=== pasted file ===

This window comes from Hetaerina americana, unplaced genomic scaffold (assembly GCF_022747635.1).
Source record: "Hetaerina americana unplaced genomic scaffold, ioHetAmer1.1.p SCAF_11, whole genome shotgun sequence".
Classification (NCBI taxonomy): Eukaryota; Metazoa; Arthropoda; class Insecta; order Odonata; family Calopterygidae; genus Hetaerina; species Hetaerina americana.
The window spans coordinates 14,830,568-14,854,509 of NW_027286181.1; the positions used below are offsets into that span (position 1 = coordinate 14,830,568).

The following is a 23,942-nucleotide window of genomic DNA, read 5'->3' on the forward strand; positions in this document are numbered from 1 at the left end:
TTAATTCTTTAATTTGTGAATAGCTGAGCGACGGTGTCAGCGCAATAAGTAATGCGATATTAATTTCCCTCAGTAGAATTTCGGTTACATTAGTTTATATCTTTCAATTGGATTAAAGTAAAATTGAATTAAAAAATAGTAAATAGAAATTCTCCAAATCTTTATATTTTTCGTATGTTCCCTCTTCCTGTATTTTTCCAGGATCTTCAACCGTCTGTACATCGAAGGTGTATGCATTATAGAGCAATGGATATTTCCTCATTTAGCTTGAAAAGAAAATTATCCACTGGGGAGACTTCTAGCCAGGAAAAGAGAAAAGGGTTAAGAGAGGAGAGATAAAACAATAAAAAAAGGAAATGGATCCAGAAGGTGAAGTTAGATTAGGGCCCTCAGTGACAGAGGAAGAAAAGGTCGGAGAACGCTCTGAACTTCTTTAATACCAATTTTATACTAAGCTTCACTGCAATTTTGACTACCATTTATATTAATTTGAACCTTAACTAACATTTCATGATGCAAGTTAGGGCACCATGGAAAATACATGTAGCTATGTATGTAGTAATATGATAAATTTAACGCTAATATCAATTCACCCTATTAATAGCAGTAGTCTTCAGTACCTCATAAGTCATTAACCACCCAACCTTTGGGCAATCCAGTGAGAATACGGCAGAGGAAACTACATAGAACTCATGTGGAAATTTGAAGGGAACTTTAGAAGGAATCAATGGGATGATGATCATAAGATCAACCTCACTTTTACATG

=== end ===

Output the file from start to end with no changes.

This window comes from Hetaerina americana, unplaced genomic scaffold (assembly GCF_022747635.1).
Source record: "Hetaerina americana unplaced genomic scaffold, ioHetAmer1.1.p SCAF_11, whole genome shotgun sequence".
Classification (NCBI taxonomy): Eukaryota; Metazoa; Arthropoda; class Insecta; order Odonata; family Calopterygidae; genus Hetaerina; species Hetaerina americana.
The window spans coordinates 14,830,568-14,854,509 of NW_027286181.1; the positions used below are offsets into that span (position 1 = coordinate 14,830,568).

The following is a 23,942-nucleotide window of genomic DNA, read 5'->3' on the forward strand; positions in this document are numbered from 1 at the left end:
TTAATTCTTTAATTTGTGAATAGCTGAGCGACGGTGTCAGCGCAATAAGTAATGCGATATTAATTTCCCTCAGTAGAATTTCGGTTACATTAGTTTATATCTTTCAATTGGATTAAAGTAAAATTGAATTAAAAAATAGTAAATAGAAATTCTCCAAATCTTTATATTTTTCGTATGTTCCCTCTTCCTGTATTTTTCCAGGATCTTCAACCGTCTGTACATCGAAGGTGTATGCATTATAGAGCAATGGATATTTCCTCATTTAGCTTGAAAAGAAAATTATCCACTGGGGAGACTTCTAGCCAGGAAAAGAGAAAAGGGTTAAGAGAGGAGAGATAAAACAATAAAAAAAGGAAATGGATCCAGAAGGTGAAGTTAGATTAGGGCCCTCAGTGACAGAGGAAGAAAAGGTCGGAGAACGCTCTGAACTTCTTTAATACCAATTTTATACTAAGCTTCACTGCAATTTTGACTACCATTTATATTAATTTGAACCTTAACTAACATTTCATGATGCAAGTTAGGGCACCATGGAAAATACATGTAGCTATGTATGTAGTAATATGATAAATTTAACGCTAATATCAATTCACCCTATTAATAGCAGTAGTCTTCAGTACCTCATAAGTCATTAACCACCCAACCTTTGGGCAATCCAGTGAGAATACGGCAGAGGAAACTACATAGAACTCATGTGGAAATTTGAAGGGAACTTTAGAAGGAATCAATGGGATGATGATCATAAGATCAACCTCACTTTTACATG